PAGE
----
Magical Stories for Former English Majors

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Magical Stories for Former English Majors

For those who find complex fiction and footnotes a pleasure, not a chore!

Jonathan Strange and Mr. Norrell by Susanna Clarke
In 1806, an older gentleman named Mr. Norrell introduces himself to English society claiming that he will revive English magic, which had been believed to have died out by "theoretical magicians" hundreds of years before. When Norrell performs magnificent feats, even bringing a person back to life, he attracts the attention of Jonathan Strange, a bored country gentleman with property, who is inspired to become a practicing magician.

Even though Norrell keeps some magical knowledge away from him, Strange proves to be a stronger and more inventive magician, gaining the favor of magical enthusiasts. The two men take separate paths when they argue where the direction of English magic should go, which Norrell believes should only be kept secret, and Strange who believes it should be open to all. Though the more experienced magician, Norrell unleashes a force beyond both their control which drives the magical destiny of both, resulting in ancient prophecies being fulfilled, fairy malfeasance and heartbreak.

This is a great title for English majors because it is full of fascinating footnotes on the (also fictional) history of English magic, which are great reads in themselves, and flesh out the story magnificently. It is wonderfully fantastical and full of dry wit for fans of Jane Austen and Charles Dickens.

American Gods by Neil Gaiman
"This is a bad land for gods." 

This novel combines the best of modern fantasy, urban myth, and the American folktale. Shadow is a former convict whose wife unexpectedly dies as he is released, and without family to come home to, he takes on a job for a mysterious conman named Mr. Wednesday. All it is not as it seems, as Mr. Wednesday appears to be a weaker incarnation of the All-Father, Odin, the Norse god. 

Mr. Wednesday's con involves starting a war for the control of America: the older transplanted gods such as Odin, Anansi, and Anubis versus distinctly American gods such as Internet, Transport, and Media. Each group is vying for power and relevance in a land where "The old Gods are ignored. The new gods are as quickly taken up as they are abandoned, cast aside for the next big thing," cannot be more true.

Along the way, Shadow encounters the mysterious and sometimes horrific practices of gods who are just trying to survive in a land where they are less and less relevant. This novel is full of myth and memory of thousands of years of stories that humans have made to make sense of the world.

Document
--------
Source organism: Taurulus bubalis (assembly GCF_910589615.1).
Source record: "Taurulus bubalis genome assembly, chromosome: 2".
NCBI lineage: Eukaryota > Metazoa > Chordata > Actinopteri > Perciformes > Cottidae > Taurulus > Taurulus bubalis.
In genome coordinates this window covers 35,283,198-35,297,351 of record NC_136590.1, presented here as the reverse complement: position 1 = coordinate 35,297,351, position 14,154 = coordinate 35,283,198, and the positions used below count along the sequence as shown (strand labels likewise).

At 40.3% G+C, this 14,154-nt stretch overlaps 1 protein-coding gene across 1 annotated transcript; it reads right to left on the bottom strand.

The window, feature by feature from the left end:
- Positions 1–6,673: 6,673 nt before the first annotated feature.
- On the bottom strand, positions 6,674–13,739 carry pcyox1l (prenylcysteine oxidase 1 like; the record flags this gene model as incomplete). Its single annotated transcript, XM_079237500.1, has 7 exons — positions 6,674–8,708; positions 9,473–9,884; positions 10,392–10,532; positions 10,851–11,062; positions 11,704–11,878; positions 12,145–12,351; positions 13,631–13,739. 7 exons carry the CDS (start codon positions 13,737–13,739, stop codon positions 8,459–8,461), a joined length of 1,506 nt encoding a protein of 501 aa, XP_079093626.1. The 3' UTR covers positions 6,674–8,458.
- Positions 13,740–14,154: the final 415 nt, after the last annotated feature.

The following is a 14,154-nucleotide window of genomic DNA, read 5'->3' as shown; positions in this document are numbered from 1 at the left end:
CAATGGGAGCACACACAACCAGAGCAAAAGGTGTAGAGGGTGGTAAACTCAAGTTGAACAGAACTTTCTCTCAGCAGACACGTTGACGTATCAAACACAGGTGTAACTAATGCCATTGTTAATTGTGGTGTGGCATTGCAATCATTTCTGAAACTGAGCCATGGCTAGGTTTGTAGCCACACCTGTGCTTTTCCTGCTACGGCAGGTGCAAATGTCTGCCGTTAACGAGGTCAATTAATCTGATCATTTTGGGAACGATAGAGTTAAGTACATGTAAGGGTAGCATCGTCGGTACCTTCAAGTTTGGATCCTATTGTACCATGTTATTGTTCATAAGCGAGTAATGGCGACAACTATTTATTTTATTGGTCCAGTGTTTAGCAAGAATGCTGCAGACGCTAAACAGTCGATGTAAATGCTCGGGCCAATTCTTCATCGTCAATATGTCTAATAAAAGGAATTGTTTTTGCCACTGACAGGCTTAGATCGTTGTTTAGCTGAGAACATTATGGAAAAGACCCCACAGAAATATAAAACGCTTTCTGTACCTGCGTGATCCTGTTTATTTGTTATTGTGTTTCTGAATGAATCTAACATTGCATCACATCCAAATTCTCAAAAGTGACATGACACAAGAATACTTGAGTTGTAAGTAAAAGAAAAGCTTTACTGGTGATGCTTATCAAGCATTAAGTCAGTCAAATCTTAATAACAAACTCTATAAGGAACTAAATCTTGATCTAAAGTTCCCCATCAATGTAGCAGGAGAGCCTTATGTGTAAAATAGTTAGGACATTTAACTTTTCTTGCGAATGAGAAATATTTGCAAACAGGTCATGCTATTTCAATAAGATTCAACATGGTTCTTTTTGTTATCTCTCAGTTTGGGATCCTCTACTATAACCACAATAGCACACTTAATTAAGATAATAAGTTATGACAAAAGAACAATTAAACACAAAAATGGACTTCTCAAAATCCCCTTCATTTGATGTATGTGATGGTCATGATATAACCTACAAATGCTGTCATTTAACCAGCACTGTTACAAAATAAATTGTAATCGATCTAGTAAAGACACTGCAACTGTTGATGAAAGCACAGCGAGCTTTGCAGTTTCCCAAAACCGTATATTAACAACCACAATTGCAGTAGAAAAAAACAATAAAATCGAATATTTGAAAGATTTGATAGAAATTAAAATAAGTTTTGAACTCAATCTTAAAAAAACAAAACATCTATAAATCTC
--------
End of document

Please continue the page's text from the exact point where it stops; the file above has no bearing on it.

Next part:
Beowulf translated by Seamus Heaney
When the watchman on the wall, the Shieldings' lookout
whose job it was to guard the sea-cliffs,
saw shields glittering on the gangplank
and battle-equipment being unloaded
he had to find out who and what
the arrivals were. So he rode to the shore,

this horseman of Hrothgar's, and challenged them
in formal terms, flourishing his spear. -
Beowulf (229-236).

This Old English poem, composed sometime between the 7th and 10th century, is the model for more modern epics of today, including The Hobbit and The Lord of the Rings by J.R.R. Tolkien, and Game of Thrones by George R. R. Martin. The story is the hero's journey, his trials and successes, his honor, and his inevitable passing from the world, leaving his legend and mark upon us all. A must read, as it is a core example of the heroic journey, and Heaney's translation is quite the powerful read as well!

The Once and Future King by T. H. White
The Once and Future King is the most British of epics. We are swept along the story of King Arthur as he is transformed from naive youth nicknamed Wart to a noble yet tragically flawed king whose chivalrous ideal society falls apart despite all the best intentions.

The story begins with Wart's adventures with his tutor, the wizard Merlin, who lives through time backwards. Merlin teaches him about the world by transforming him into a fish, hawk, badger, ant, and goose, and these experiences make for some adventurous and imaginative reading. Then we follow the adventures of the Knights of the Round Table, the forbidden love of Sir Lancelot and Queen Guinevere, and the tragic fall of the ideal kingdom of Camelot.

The Once and Future King is a wonderful set of tales, very entertaining and full of wisdom of the transformation of boys to kings, and the rise and fall of civilizations.

The Historian by Elizabeth Kostova
The Historian begins with the narrator discovering an old book embossed with a dragon and a series of letters beginning with “My dear and unfortunate successor…” We are then swept along with a decades-long historical mystery and horror as our brave narrators travel the world searching for the true story behind the Vlad Tepes, also known as Dracula.

The story travels to libraries and historical sites in Amsterdam, America, Istanbul, Romania, Budapest and Bulgaria as our narrators, whose identities are eventually revealed, investigate obscure history even as they are hunted and some of their allies suffer terrible fates from mysterious and vampire-like agents. This is a tale of history and discovery, and lovers of research, horror, and mystery will be swept along the revelations behind Dracula’s true history.

This was Elizabeth Kostova’s first book, and she was inspired by the Dracula tales her father told her as a child when they lived and traveled all through Europe.